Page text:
Microsoft’s latest acquisition aims to facilitate multi-application business processes


Microsoft announced the acquisition of Clear Software for an undisclosed amount.

Announcing the acquisition in a blog post, CEO of Microsoft partner Stephen Siciliano explained that the aim of the acquisition was to “make it a more seamless experience” for using Power Apps platforms and Microsoft Power Automate to create automations for systems such as SAP and Oracle.

“Organizations depend on their business applications to operate seamlessly across many different systems and data stores. Customers should know that their most critical business processes are designed to work best on those systems and data sets, regardless of the complexity of the process, ”the blog read. “Customers will benefit from enhanced Power Platform integration with external systems. “

Better synchronization for automation applications

Clear is an IPaaS (Integration Platform as a Service) provider, whose two key products are ClearProcess and ClearWork.

While ClearProcess enables automation applications and workflows to better synchronize with enterprise resource planning platforms and similar recording systems, ClearWork enables centralized data access for all employees.

With its services, companies can create integration flows that connect cloud-based processes, applications and data, and currently offer hundreds of predefined abstractions that can be customized at will, VentureBeat Explain.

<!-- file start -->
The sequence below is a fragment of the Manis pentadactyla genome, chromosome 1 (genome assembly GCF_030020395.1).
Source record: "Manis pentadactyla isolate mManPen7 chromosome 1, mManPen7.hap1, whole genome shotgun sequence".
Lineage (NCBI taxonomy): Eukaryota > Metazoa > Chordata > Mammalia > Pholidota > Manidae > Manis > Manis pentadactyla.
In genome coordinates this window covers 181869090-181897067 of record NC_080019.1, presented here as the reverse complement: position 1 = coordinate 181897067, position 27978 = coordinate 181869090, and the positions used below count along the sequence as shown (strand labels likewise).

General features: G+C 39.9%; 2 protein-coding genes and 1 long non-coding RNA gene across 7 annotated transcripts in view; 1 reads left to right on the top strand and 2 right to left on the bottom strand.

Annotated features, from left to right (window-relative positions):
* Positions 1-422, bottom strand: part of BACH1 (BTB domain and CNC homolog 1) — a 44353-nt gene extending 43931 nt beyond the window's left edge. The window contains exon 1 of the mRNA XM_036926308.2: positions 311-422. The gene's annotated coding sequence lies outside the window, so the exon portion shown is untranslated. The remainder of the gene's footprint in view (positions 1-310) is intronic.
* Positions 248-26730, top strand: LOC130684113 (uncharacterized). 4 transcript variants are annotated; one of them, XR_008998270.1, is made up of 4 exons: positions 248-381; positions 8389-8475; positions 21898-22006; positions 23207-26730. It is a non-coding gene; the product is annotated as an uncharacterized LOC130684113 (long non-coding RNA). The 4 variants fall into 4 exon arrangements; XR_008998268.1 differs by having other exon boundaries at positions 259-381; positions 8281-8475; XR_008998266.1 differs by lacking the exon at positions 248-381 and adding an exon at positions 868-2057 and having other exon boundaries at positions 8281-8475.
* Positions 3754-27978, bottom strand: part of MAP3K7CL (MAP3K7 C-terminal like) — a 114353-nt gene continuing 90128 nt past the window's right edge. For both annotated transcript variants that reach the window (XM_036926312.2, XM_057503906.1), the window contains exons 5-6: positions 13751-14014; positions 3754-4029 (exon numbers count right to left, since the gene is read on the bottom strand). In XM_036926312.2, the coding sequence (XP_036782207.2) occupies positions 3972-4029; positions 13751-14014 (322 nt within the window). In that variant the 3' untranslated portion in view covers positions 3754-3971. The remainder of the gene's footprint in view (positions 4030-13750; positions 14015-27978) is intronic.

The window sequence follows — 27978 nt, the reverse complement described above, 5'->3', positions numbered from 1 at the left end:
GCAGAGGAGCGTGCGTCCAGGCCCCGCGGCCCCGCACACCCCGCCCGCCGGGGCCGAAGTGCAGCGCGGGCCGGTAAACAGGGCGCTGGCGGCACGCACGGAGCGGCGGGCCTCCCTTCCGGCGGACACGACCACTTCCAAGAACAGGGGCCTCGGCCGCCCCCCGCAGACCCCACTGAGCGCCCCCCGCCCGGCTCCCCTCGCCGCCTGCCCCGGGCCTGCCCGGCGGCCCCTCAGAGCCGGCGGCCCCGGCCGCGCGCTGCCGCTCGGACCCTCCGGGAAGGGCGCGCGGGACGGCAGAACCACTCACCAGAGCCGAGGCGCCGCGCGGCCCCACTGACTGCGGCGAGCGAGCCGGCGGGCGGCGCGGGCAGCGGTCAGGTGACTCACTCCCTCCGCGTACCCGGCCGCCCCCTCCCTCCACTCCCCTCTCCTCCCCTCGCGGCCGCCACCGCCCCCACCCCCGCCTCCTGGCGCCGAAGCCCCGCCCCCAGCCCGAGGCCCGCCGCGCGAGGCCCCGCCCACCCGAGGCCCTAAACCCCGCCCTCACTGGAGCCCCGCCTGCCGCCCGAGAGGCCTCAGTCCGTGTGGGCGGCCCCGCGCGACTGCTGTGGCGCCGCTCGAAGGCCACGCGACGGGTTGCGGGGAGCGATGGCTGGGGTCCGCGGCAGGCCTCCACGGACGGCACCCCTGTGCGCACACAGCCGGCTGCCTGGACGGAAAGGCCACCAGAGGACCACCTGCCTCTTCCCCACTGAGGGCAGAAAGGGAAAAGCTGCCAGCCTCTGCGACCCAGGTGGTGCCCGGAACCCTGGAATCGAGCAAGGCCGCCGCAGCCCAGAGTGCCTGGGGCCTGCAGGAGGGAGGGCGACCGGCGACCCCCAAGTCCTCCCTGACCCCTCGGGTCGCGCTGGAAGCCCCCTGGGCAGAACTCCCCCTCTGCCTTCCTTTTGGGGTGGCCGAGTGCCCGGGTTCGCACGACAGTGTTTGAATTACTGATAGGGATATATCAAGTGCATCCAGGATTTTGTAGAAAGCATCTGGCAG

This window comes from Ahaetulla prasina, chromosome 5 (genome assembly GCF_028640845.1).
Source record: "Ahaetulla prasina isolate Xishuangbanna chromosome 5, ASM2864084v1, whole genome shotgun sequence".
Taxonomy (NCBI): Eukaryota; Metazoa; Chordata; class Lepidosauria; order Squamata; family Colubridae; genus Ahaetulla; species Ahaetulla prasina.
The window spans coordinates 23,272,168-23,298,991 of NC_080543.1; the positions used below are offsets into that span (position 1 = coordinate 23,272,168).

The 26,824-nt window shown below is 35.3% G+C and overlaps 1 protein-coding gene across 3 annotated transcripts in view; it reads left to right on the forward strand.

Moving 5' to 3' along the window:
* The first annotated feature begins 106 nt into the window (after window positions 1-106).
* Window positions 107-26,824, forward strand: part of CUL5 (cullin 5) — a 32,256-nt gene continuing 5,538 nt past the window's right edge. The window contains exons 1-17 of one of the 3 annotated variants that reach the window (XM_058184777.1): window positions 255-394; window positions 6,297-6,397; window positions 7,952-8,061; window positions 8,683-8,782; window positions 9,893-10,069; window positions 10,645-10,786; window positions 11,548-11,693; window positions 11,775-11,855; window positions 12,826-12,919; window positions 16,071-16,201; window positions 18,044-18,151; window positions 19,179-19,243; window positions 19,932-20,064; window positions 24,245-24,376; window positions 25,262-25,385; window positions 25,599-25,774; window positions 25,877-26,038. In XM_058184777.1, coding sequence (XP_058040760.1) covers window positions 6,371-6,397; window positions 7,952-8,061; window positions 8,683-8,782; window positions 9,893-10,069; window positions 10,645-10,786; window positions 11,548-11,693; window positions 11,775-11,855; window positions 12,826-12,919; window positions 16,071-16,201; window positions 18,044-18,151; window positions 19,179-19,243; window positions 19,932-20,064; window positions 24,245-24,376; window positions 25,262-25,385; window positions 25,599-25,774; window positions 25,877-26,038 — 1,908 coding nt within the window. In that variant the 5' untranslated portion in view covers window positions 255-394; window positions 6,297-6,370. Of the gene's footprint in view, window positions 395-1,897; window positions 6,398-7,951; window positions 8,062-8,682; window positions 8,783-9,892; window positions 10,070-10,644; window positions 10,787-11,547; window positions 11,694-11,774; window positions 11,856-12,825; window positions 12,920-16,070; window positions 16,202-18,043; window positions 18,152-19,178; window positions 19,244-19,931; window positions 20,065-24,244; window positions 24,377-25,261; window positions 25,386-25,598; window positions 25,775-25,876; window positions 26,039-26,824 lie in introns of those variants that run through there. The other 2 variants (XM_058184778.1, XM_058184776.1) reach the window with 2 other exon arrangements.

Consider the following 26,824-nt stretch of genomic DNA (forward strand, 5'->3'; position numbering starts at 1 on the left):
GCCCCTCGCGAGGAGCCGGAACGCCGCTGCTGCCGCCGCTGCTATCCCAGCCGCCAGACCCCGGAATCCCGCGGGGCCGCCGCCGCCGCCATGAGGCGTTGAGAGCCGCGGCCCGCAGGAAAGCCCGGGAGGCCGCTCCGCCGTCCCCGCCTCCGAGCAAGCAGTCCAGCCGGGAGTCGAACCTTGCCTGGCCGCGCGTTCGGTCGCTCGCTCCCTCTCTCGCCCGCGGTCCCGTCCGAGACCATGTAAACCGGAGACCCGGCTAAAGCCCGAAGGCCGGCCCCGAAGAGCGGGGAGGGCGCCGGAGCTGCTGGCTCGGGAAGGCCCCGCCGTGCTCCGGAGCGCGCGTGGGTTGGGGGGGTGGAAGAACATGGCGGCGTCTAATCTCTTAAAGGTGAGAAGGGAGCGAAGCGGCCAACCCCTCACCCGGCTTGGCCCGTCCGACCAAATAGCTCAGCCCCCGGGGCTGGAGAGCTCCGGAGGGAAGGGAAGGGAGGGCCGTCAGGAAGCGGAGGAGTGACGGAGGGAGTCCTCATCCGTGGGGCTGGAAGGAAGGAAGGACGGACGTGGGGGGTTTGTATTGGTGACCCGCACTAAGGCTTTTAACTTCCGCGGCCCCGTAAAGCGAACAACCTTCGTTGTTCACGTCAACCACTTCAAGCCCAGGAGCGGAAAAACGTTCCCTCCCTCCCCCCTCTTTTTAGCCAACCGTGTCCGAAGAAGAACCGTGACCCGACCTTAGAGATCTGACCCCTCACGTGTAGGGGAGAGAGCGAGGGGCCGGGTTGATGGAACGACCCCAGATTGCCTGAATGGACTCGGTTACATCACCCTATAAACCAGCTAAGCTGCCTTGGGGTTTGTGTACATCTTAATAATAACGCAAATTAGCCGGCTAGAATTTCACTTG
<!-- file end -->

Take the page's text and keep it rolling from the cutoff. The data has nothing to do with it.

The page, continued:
“Clear’s API access and system knowledge will strengthen Power Platform’s integration with external systems and accelerate how customers leverage data and processes that reside beyond Microsoft’s proprietary services,” said Siciliano continued. “We want to make it easier for customers to integrate a variety of systems when building business applications with the Power Platform… We will share more with customers on how to access new features in the future. “

Business automation is a booming industry. In 2019, according to Forrester, it created jobs for 40% of companies, while one in ten startups now have more automation software than human workers. Another McKinsey report argues that in almost two-thirds of occupations (60%) at least one-third of tasks could be automated.

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